When Starbucks first took the world by storm they did so on the premise that they weren’t just selling coffee drinks, but an experience as well. Now that Starbucks boasts over two decades of dominance in the coffee chain business since its inception in the 1990s, American consumers have become accustomed to the standardization of particularisms that the Starbucks experience offers.
The experience that made Starbucks hugely successful in the States was its ability and willingness to fulfill the individual needs of consumers; whether it was decaffeinated, caffeinated, with whole milk or soy, or with a generous pump of caramel flavored syrup, customers were able to have it their way.
Korean coffee consumers flocked to Starbucks for the experience as well, claims Sang-me Bak, an Associate Professor of Cultural Anthropology at Hankuk University in her paper “From Strange Bitter Concoction to Romantic Necessity” (2005). The difference here is that they don’t come for the experience of drinking customized coffee drinks, but for the environment and atmosphere that being in Starbucks presents.
It’s origins in U.S. made Starbucks not only a place where Koreans could experience espresso-based concoctions, but also experience western middle class modernity. This characteristic is coupled with an interesting social aspect that has culminated in a distinctive style of Korean cafes.
This social aspect, according Professor Bak, is that Korean coffee shops are geared towards groups. This is because many customers come in as couples or groups and expect to be able to comfortably socialize with the company they came in with.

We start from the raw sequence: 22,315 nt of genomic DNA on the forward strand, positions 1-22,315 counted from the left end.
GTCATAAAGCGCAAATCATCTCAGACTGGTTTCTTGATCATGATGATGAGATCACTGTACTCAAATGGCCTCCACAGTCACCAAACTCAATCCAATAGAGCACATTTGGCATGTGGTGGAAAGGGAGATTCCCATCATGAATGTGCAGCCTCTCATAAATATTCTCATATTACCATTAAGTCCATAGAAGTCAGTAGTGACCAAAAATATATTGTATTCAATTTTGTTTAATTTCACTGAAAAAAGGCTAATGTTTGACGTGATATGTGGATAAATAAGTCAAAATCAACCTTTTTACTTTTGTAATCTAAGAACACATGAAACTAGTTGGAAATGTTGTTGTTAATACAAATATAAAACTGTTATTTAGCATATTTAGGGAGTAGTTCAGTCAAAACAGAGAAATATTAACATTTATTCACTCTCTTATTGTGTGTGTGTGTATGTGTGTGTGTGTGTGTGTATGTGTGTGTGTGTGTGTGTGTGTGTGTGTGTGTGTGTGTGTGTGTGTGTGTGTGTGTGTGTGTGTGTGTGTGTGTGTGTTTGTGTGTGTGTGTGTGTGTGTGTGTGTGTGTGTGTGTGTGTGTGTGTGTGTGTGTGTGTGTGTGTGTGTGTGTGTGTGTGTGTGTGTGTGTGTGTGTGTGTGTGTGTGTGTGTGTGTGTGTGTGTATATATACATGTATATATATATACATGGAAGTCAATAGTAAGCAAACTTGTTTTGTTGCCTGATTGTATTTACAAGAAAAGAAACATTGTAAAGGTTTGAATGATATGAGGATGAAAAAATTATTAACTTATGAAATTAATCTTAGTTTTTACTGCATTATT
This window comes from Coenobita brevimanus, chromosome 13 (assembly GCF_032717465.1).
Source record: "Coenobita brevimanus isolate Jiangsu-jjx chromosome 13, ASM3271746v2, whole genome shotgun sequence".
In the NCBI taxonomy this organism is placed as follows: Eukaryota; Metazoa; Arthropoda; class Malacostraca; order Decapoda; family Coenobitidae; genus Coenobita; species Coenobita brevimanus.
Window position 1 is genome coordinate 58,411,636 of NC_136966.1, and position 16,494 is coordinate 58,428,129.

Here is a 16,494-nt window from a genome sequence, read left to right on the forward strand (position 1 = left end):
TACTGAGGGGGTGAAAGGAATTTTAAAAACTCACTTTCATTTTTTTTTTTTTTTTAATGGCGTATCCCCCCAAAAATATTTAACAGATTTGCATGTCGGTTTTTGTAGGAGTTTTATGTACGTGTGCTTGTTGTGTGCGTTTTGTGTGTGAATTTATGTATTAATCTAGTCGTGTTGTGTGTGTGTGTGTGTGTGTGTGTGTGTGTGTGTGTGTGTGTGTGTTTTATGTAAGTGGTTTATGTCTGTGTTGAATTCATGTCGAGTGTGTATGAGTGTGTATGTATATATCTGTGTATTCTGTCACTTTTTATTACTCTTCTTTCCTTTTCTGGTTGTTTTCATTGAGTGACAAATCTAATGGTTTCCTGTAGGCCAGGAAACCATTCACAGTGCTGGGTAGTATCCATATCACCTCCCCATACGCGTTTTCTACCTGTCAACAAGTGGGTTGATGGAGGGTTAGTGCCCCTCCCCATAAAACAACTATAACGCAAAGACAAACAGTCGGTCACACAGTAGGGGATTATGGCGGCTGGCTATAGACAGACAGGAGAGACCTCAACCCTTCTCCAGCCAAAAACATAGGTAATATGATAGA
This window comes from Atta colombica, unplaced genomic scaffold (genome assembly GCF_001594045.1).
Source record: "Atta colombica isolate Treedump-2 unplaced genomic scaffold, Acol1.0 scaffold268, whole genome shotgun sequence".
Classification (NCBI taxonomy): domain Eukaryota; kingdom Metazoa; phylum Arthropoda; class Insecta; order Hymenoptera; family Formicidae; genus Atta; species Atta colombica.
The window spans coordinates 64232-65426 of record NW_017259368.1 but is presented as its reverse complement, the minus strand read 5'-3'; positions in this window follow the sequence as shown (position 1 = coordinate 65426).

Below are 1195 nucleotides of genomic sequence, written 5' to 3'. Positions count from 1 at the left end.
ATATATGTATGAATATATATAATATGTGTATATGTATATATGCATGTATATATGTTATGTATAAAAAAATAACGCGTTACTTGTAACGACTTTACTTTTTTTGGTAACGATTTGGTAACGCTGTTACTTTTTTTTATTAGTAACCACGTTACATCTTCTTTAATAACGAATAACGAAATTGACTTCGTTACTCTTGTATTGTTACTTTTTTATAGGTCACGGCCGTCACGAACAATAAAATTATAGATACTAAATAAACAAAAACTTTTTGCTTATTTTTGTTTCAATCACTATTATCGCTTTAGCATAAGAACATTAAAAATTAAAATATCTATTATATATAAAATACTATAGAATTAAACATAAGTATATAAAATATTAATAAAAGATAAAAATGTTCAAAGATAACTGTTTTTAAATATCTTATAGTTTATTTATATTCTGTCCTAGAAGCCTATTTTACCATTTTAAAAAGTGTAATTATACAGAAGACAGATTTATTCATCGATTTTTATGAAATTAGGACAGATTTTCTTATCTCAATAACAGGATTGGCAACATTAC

This differs from the typical expected behavior in American style café where customers come in individually and engage in informal socialization with other customers. Korean cafes tend to have larger tables that can accommodate groups and even physical barriers that can help to designate a separation of space for the different groups.
The middle class experience and the design of Korean cafes can be experienced here in Los Angeles where the majority of the cafes in Koreatown are decorative, spacious, and a tad bit more expensive than other coffee shops.
But coughing up a few extra dollars might be worth it, especially with these chilly winter nights. Here are my picks to grab a coffee (or tea) and chill in Koreatown
Modern and clean Klat specializes in drip and nitrogen brewed coffee.
621 S Western Ave #101, Los Angeles, CA 90005
Hwa Sun Ji Tea & Coffee
Tradition is the centerpiece of Hwa Sun Ji café with lush wood tables and chairs along with Hangul themed accents. Their menu boasts an impressive number of medicinal and traditional drinks with an explanation of potential health benefits.
3960 Wilshire Blvd Ste 100, Los Angeles, CA 90010
Yellow House is the all-in-one place for your café needs – coffee, large tables, a beautiful outdoor patio, and a robust food menu.
234 S Oxford Ave, Los Angeles, CA 90004
Café Mak is probably the place you will find yourself studying or doing work in with an interior design like a library with real and faux books, hardwood tables, and plush seating.
612 Shatto Pl, Los Angeles, CA 90005
By Olempia Castillo